Highly recommended by CHOICE, Oct 2018
Extremophiles are nature’s ultimate survivors, thriving in environments ranging from the frozen Antarctic to abyssal hot hydrothermal vents. Their lifeforms span bacteria to fishes, and are categorized as halophiles from hypersaline environments, acidophiles from acidic waters, psychrophiles from cold habitats, and thermophiles from warm waters. Extremophiles: From Biology to Biotechnology comprehensively covers the basic biology, physiology, habitats, secondary metabolites for bioprospecting, and biotechnology of these extreme survivors. The chapters focus on the novel genetic and biochemical traits that lend these organisms to biotechnological applications.
Couples studies of marine extremophile biology/genomics and extremophile culture for biotechnological applications with the latest advances in bio-prospecting and bio-product development
Includes practical experiments that a laboratory can use to replicate extreme habitats for research purposes
Presents latest advances in extremophile genomics to give the reader a better understanding of the regulatory mechanisms of extremophiles
Offers insights into the production of commercially important extremozymes, carotenoids, bioactive compounds and secondary metabolites of medicinal value.
This unique guide serves as a resource for biotechnologists who wish to explore extremophiles for their commercial potential, as well as a valuable reference for teaching undergraduate, graduate and postgraduate students.
Table of Contents
Extremophiles: Introduction. Diversity and Taxa. Chlorophylls and Pigments. Culturing Autotrophic Extremophiles – Growth Rates. Culturing Heterotrophic Extremophiles- Growth Rates. Antarctic Extremophiles. Osmosis. Salinity Stress. Allelopathy. Temperature -Extreme Low Temp. Temp. Heat Resistant. Psychrophillic Photosyn. Photo Heterotrophy. UV Radiation Impacts. Biochem P:N:C. Marine Enzymes. Fatty Acids and Lipids. Biliproteins. Source of Proteins. Metabolites/Metabolomics. Extremolytes. Valuable Products. Natural Compounds. Wastewater Cultivation. Bioremediation. Transesterification. Paratransgenics. Transgenics. Genomics. Biotechnological Applications. Emerging Fields.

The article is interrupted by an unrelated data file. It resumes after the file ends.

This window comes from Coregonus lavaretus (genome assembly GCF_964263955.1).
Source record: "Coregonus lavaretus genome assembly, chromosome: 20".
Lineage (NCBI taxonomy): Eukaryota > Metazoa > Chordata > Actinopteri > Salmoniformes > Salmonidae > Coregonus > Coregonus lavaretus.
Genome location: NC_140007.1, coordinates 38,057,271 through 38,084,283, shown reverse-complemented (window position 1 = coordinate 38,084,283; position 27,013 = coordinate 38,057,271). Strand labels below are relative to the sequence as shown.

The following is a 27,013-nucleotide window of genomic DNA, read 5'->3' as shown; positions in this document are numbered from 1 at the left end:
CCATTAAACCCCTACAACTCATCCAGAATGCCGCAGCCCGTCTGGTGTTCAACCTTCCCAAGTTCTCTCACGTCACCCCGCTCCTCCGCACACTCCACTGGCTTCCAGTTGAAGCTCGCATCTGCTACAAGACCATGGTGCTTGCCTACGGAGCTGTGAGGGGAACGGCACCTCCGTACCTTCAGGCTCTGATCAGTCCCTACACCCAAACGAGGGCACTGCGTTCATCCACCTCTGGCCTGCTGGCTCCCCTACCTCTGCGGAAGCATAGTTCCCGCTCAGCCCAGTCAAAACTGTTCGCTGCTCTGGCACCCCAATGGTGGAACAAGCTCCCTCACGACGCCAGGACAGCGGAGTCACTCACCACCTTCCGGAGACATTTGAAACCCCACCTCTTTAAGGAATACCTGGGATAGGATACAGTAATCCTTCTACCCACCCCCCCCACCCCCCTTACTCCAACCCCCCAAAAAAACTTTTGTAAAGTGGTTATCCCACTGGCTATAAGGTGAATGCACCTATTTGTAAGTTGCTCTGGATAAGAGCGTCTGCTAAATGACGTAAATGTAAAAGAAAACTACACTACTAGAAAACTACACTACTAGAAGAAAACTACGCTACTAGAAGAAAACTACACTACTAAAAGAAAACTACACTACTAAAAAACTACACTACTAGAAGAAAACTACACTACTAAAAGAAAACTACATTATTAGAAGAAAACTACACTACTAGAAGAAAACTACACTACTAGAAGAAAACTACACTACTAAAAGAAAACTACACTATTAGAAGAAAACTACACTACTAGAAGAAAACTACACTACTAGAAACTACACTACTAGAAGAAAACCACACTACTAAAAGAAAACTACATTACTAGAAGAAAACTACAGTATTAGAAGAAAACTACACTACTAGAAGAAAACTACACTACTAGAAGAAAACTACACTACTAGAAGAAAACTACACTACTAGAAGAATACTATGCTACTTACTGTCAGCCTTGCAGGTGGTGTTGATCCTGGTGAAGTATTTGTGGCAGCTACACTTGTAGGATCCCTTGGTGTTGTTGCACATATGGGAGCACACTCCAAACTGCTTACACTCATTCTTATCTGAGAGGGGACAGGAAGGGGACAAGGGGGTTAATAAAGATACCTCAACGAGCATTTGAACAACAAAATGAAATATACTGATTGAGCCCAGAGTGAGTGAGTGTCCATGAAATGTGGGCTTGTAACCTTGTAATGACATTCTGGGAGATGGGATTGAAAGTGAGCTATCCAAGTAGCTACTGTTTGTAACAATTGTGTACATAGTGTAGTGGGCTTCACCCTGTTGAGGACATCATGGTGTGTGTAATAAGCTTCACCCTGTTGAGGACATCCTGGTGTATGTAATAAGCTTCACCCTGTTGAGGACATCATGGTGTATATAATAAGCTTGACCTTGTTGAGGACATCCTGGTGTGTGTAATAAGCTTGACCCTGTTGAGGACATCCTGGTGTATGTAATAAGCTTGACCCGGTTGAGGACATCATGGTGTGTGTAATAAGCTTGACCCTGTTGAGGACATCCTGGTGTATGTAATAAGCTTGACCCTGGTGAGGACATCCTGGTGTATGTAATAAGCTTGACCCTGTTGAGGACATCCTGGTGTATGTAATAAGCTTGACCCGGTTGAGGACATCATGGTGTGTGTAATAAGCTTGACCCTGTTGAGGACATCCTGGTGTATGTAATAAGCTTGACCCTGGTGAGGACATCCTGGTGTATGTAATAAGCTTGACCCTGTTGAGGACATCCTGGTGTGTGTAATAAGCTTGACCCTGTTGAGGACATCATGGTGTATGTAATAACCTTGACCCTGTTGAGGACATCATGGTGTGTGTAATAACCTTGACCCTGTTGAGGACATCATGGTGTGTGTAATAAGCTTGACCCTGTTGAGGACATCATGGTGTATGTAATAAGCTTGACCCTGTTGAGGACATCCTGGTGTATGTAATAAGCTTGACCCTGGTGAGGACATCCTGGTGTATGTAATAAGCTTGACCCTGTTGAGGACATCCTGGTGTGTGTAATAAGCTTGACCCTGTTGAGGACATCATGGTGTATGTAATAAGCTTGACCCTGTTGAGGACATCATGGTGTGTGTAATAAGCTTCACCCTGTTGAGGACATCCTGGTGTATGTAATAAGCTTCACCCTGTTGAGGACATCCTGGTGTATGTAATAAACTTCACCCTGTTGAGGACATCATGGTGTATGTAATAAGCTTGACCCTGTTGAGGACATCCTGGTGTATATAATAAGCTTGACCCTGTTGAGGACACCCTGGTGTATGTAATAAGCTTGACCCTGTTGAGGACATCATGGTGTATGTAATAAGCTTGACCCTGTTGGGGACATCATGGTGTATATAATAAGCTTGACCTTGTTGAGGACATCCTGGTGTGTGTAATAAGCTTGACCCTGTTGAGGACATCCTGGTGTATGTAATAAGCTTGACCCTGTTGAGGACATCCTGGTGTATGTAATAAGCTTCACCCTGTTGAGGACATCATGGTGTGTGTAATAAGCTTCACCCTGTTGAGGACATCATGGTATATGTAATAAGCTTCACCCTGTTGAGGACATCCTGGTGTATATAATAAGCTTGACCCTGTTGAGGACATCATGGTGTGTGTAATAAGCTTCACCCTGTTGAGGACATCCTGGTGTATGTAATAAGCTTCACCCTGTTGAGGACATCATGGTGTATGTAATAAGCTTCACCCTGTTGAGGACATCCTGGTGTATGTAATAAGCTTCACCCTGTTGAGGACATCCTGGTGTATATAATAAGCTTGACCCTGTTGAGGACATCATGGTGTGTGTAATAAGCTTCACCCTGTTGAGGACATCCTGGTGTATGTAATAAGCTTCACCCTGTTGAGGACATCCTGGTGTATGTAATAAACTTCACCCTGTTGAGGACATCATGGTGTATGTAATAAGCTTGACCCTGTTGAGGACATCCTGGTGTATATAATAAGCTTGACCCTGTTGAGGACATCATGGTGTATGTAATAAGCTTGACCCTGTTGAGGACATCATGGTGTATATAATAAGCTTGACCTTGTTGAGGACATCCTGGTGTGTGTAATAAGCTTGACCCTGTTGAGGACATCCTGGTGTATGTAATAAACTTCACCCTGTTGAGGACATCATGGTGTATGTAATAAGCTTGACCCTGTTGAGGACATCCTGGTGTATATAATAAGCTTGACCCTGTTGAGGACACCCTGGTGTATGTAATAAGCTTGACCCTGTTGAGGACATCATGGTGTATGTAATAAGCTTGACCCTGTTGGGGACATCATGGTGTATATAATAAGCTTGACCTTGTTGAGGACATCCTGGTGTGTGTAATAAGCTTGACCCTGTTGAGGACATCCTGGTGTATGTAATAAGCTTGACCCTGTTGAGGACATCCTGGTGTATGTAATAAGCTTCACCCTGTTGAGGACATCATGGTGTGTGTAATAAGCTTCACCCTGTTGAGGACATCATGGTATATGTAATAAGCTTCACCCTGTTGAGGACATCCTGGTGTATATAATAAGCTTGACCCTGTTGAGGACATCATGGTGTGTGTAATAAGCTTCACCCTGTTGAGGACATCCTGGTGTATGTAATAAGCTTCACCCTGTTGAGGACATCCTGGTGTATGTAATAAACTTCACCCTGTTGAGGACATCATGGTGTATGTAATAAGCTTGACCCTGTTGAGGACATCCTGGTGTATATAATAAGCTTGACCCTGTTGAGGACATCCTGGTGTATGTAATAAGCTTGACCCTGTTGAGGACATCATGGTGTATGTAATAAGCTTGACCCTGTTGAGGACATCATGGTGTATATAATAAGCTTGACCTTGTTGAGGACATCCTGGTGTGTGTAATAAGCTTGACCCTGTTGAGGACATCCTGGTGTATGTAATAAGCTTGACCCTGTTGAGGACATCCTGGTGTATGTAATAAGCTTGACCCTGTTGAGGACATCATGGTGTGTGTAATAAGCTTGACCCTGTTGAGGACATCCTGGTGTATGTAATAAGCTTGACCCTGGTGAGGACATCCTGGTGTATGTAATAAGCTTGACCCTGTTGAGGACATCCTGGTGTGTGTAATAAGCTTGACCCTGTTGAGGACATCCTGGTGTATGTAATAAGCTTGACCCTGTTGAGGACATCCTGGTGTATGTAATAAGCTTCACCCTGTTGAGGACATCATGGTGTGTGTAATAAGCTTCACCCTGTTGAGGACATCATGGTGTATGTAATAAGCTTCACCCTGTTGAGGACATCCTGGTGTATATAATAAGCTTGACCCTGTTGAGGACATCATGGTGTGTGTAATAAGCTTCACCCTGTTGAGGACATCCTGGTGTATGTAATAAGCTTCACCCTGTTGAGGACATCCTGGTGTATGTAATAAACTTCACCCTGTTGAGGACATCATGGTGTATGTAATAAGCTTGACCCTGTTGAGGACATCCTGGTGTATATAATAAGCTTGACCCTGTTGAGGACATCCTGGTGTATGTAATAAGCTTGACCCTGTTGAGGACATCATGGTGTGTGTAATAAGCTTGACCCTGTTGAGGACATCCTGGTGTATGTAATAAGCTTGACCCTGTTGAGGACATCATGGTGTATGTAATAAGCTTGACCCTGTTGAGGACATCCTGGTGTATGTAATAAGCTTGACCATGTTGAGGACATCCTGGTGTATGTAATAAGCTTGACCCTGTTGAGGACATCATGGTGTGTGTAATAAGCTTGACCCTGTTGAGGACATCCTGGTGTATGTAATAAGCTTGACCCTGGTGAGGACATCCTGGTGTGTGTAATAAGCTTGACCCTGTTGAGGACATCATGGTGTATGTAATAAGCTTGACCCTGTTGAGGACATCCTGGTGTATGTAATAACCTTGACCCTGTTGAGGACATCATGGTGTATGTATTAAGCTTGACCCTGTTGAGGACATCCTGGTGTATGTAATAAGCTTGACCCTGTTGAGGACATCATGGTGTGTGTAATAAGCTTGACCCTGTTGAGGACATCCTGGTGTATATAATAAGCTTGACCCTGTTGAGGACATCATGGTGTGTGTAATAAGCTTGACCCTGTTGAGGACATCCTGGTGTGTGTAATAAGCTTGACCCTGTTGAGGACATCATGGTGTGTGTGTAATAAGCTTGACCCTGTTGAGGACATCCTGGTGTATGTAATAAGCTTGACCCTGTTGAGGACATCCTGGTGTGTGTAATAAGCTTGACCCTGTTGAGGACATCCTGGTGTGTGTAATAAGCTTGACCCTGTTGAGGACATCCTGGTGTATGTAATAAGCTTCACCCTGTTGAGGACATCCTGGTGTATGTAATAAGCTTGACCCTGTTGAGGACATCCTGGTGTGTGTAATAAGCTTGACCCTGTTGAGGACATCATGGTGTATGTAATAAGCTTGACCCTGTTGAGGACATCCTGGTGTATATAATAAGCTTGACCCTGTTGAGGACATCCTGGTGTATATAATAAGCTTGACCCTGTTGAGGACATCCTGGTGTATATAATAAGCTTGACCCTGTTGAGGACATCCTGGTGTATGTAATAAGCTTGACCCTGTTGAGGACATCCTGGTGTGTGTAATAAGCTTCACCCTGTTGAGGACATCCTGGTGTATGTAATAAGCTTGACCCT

Subba Rao V. Durvasula was awarded the degree of Doctor of Philosophy from the Andhra University. His scientific career engaged him first as a UNESCO Fellow and subsequently as a scientist at the CSIRO (Commonwealth Scientific and Industrial Research Organization) Australia, NRC Fellow (National Research Council of Canada, Bedford Inst. Oceanography, Canada), Faculty member of The John’s Hopkins University, U.S.A, as a Biological Oceanographer at the BIO and later as an Emeritus Scientist (Bedford Institute of Oceanography,Dartmouth, Canada), as an Adjunct Professor at the University of New Mexico, and, at present, a Consultant scientist at the Kuwait Institute for Scientific Research, Kuwait.
Dr. Ravi Durvasula is a Professor of Medicine and Infectious Diseases at University of New Mexico School of Medicine in Albuquerque, New Mexico, where he is also appointed as Chief of Medicine at the New Mexico VA Health Care System. Dr. Durvasula's laboratory focuses on transgenic and paratransgenic approaches to control of vector-borne diseases such as Chagas disease and Leishmaniasis. He currently has collaborative research programs in Brazil, Guatemala, Argentina and India. Dr. Durvasula's research also involves development of novel paratransgenic delivery systems for application at human mucosal surfaces.
Few books focus entirely on the fascinating organisms that exist in the world’s harshest environments. In deep-sea brine pools, in deserts, and within ice, microbes have developed unique mechanisms to live and reproduce in salt, acid, heat, cold, and other extreme conditions. In Extremophiles: From Biology to Biotechnology, the editors have assembled a wide-ranging exploration centered on organisms' structural, metabolic, and genomic adaptations for surviving in extreme environments. Contributions include experts in biochemistry, microbiology, food science, and medicine. This book distinguishes itself from others in its category by devoting some discussion to the utility of extremophiles as a source of secondary metabolites and other biotechnological applications. These products include phycocyanins, enzymes, drug candidates, nanoparticles, and carotenoids. For those interested in working with extremophiles, an appendix containing a compilation of recent information for their cultivation and a glossary are located at the back of the book. Overall, this text is well organized and serves as an important reference for scientists in this area of research. It will also be valuable to undergraduate and graduate collections relating to microbial diversity or biotechnology.
Summing Up: Highly recommended. Upper-division undergraduates through faculty and professionals.
--M. C. Pavao, Worcester State University, in CHOICE October 2018